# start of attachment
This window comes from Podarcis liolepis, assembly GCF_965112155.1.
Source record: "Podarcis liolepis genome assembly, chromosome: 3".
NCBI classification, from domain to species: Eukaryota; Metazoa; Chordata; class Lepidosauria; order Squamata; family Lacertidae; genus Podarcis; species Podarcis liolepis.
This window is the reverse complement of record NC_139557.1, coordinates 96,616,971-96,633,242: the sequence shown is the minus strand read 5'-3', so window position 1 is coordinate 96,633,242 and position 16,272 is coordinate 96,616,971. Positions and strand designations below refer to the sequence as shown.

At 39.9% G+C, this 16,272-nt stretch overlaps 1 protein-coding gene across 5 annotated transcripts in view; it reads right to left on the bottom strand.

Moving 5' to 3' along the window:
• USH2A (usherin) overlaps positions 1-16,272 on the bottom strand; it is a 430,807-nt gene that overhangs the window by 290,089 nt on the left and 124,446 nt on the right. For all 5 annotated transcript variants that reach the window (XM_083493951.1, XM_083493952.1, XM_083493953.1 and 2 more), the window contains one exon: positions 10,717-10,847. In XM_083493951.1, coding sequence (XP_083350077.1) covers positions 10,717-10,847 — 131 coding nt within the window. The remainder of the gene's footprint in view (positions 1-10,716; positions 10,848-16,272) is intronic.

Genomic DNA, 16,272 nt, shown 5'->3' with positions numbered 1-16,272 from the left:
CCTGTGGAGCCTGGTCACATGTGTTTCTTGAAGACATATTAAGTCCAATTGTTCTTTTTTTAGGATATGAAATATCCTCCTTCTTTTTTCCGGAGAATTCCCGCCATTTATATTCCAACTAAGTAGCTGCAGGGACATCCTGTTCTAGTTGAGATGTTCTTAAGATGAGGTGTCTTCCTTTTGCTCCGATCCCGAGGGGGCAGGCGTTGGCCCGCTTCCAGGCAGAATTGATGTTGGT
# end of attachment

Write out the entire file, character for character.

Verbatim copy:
This window comes from Podarcis liolepis, assembly GCF_965112155.1.
Source record: "Podarcis liolepis genome assembly, chromosome: 3".
NCBI classification, from domain to species: Eukaryota; Metazoa; Chordata; class Lepidosauria; order Squamata; family Lacertidae; genus Podarcis; species Podarcis liolepis.
This window is the reverse complement of record NC_139557.1, coordinates 96,616,971-96,633,242: the sequence shown is the minus strand read 5'-3', so window position 1 is coordinate 96,633,242 and position 16,272 is coordinate 96,616,971. Positions and strand designations below refer to the sequence as shown.

At 39.9% G+C, this 16,272-nt stretch overlaps 1 protein-coding gene across 5 annotated transcripts in view; it reads right to left on the bottom strand.

Moving 5' to 3' along the window:
• USH2A (usherin) overlaps positions 1-16,272 on the bottom strand; it is a 430,807-nt gene that overhangs the window by 290,089 nt on the left and 124,446 nt on the right. For all 5 annotated transcript variants that reach the window (XM_083493951.1, XM_083493952.1, XM_083493953.1 and 2 more), the window contains one exon: positions 10,717-10,847. In XM_083493951.1, coding sequence (XP_083350077.1) covers positions 10,717-10,847 — 131 coding nt within the window. The remainder of the gene's footprint in view (positions 1-10,716; positions 10,848-16,272) is intronic.

Genomic DNA, 16,272 nt, shown 5'->3' with positions numbered 1-16,272 from the left:
CCTGTGGAGCCTGGTCACATGTGTTTCTTGAAGACATATTAAGTCCAATTGTTCTTTTTTTAGGATATGAAATATCCTCCTTCTTTTTTCCGGAGAATTCCCGCCATTTATATTCCAACTAAGTAGCTGCAGGGACATCCTGTTCTAGTTGAGATGTTCTTAAGATGAGGTGTCTTCCTTTTGCTCCGATCCCGAGGGGGCAGGCGTTGGCCCGCTTCCAGGCAGAATTGATGTTGGT